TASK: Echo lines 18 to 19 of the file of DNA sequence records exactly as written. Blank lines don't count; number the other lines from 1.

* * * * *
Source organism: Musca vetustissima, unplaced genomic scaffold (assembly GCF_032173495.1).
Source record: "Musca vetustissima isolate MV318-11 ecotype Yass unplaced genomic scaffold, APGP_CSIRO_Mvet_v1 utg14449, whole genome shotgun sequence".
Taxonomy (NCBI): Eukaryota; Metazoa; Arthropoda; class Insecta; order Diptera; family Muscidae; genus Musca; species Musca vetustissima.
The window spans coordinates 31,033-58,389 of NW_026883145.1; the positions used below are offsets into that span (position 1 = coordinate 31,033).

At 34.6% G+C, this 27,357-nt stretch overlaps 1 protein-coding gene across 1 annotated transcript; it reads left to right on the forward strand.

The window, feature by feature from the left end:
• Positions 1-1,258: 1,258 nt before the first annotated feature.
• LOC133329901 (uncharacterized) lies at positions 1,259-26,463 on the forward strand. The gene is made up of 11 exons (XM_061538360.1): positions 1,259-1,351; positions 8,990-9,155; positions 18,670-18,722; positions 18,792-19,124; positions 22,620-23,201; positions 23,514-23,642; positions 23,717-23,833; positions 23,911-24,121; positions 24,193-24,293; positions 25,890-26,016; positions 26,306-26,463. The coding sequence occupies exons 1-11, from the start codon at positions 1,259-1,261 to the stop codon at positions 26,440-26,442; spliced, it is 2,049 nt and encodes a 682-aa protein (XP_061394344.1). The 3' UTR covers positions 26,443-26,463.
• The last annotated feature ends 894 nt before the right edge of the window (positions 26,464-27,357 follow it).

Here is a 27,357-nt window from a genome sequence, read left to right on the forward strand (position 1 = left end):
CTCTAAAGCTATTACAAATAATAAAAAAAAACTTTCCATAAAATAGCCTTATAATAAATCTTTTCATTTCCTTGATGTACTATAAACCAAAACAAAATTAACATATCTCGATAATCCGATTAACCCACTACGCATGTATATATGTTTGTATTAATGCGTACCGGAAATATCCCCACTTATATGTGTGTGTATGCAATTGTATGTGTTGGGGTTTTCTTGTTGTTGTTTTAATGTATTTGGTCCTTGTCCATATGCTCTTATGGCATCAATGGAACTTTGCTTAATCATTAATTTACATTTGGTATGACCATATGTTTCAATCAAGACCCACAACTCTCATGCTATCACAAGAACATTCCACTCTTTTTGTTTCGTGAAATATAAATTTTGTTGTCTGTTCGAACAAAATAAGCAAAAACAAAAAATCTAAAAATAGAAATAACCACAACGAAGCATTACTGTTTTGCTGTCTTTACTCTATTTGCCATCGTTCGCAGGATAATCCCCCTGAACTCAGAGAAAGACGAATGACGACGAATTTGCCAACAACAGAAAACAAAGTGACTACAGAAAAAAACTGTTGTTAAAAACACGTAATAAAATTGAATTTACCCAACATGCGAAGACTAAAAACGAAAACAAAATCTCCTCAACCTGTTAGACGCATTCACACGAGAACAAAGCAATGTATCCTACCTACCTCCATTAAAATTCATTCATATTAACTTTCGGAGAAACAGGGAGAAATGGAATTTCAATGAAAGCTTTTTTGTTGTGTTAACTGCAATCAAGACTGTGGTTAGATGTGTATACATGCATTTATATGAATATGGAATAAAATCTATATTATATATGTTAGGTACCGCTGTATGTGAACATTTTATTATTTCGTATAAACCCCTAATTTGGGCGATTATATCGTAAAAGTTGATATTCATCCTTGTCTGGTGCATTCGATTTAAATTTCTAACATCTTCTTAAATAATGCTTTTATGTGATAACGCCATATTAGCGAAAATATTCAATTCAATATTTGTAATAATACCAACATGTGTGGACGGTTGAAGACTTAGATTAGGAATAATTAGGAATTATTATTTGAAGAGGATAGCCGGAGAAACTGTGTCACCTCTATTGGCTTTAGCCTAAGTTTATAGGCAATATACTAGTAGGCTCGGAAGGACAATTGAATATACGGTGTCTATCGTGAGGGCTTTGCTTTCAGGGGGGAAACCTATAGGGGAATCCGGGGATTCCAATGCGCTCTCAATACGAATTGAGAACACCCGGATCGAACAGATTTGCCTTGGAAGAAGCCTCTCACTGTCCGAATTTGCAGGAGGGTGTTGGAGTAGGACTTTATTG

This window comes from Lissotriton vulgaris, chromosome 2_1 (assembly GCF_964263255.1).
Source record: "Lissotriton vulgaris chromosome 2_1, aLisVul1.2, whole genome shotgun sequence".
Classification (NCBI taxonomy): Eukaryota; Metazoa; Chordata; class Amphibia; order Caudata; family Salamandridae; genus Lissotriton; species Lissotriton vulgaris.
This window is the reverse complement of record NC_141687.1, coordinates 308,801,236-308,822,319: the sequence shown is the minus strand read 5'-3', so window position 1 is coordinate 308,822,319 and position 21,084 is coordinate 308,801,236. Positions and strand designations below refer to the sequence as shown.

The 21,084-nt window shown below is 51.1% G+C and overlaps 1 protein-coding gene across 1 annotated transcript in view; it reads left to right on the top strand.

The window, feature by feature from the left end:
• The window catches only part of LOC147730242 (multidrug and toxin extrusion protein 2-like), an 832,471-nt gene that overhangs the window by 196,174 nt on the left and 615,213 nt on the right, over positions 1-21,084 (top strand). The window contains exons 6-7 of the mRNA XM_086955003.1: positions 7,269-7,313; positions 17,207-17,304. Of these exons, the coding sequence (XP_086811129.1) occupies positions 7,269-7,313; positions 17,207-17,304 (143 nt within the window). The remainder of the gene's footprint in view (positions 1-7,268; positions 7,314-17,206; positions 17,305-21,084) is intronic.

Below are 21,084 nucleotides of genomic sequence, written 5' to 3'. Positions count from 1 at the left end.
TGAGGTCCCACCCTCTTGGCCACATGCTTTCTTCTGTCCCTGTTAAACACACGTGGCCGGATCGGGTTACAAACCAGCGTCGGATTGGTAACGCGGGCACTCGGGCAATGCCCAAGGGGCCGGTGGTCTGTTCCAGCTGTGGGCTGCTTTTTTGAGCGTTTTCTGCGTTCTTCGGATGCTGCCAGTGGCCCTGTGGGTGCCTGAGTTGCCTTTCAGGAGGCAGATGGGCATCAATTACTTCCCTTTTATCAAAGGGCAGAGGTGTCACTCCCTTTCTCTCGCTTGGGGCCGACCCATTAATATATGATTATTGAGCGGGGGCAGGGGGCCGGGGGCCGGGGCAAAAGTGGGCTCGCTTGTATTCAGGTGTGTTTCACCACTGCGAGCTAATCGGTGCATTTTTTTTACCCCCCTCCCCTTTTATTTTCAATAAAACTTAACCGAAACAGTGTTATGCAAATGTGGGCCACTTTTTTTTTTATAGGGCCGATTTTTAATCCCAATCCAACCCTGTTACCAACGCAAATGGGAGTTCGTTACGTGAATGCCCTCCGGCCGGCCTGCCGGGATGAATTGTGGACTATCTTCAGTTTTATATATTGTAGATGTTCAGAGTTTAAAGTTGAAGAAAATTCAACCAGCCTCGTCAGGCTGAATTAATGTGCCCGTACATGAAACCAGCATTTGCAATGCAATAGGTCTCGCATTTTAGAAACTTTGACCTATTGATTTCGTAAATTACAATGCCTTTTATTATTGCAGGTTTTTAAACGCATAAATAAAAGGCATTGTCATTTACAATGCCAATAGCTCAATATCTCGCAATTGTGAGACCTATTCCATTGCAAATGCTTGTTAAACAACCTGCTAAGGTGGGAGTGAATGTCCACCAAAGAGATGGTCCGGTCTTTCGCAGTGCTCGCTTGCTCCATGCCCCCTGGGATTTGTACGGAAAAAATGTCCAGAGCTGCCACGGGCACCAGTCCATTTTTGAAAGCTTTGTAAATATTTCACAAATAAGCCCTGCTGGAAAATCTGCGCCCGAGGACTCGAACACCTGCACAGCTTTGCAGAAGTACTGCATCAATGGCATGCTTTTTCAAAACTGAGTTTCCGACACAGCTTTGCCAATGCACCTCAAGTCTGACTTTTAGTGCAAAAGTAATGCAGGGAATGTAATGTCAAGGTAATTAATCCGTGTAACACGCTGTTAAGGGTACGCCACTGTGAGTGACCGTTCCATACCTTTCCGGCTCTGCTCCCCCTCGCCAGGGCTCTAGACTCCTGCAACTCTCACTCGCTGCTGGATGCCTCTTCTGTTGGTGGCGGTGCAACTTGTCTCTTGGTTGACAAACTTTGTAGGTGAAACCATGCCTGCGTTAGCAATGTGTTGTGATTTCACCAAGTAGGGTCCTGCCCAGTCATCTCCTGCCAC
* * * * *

• The window catches only part of LOC147730242 (multidrug and toxin extrusion protein 2-like), an 832,471-nt gene that overhangs the window by 196,174 nt on the left and 615,213 nt on the right, over positions 1-21,084 (top strand). The window contains exons 6-7 of the mRNA XM_086955003.1: positions 7,269-7,313; positions 17,207-17,304. Of these exons, the coding sequence (XP_086811129.1) occupies positions 7,269-7,313; positions 17,207-17,304 (143 nt within the window). The remainder of the gene's footprint in view (positions 1-7,268; positions 7,314-17,206; positions 17,305-21,084) is intronic.

Below are 21,084 nucleotides of genomic sequence, written 5' to 3'. Positions count from 1 at the left end.